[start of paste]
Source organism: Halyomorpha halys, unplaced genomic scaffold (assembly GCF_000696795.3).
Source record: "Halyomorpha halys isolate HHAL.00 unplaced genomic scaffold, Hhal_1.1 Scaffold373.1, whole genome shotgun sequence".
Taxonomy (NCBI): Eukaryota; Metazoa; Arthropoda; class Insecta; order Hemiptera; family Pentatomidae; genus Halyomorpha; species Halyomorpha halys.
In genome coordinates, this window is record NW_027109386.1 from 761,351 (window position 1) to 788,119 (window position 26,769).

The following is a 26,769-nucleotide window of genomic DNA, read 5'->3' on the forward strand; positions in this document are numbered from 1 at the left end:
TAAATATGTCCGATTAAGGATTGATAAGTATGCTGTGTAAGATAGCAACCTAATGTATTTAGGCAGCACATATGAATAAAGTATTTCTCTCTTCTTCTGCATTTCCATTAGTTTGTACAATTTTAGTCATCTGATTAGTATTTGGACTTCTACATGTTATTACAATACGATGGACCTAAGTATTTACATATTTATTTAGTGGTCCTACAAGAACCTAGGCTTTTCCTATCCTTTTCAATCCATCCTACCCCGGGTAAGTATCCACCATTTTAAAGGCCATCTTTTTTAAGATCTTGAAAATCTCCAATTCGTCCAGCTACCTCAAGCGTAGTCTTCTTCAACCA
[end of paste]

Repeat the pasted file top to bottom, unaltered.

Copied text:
Source organism: Halyomorpha halys, unplaced genomic scaffold (assembly GCF_000696795.3).
Source record: "Halyomorpha halys isolate HHAL.00 unplaced genomic scaffold, Hhal_1.1 Scaffold373.1, whole genome shotgun sequence".
Taxonomy (NCBI): Eukaryota; Metazoa; Arthropoda; class Insecta; order Hemiptera; family Pentatomidae; genus Halyomorpha; species Halyomorpha halys.
In genome coordinates, this window is record NW_027109386.1 from 761,351 (window position 1) to 788,119 (window position 26,769).

The following is a 26,769-nucleotide window of genomic DNA, read 5'->3' on the forward strand; positions in this document are numbered from 1 at the left end:
TAAATATGTCCGATTAAGGATTGATAAGTATGCTGTGTAAGATAGCAACCTAATGTATTTAGGCAGCACATATGAATAAAGTATTTCTCTCTTCTTCTGCATTTCCATTAGTTTGTACAATTTTAGTCATCTGATTAGTATTTGGACTTCTACATGTTATTACAATACGATGGACCTAAGTATTTACATATTTATTTAGTGGTCCTACAAGAACCTAGGCTTTTCCTATCCTTTTCAATCCATCCTACCCCGGGTAAGTATCCACCATTTTAAAGGCCATCTTTTTTAAGATCTTGAAAATCTCCAATTCGTCCAGCTACCTCAAGCGTAGTCTTCTTCAACCA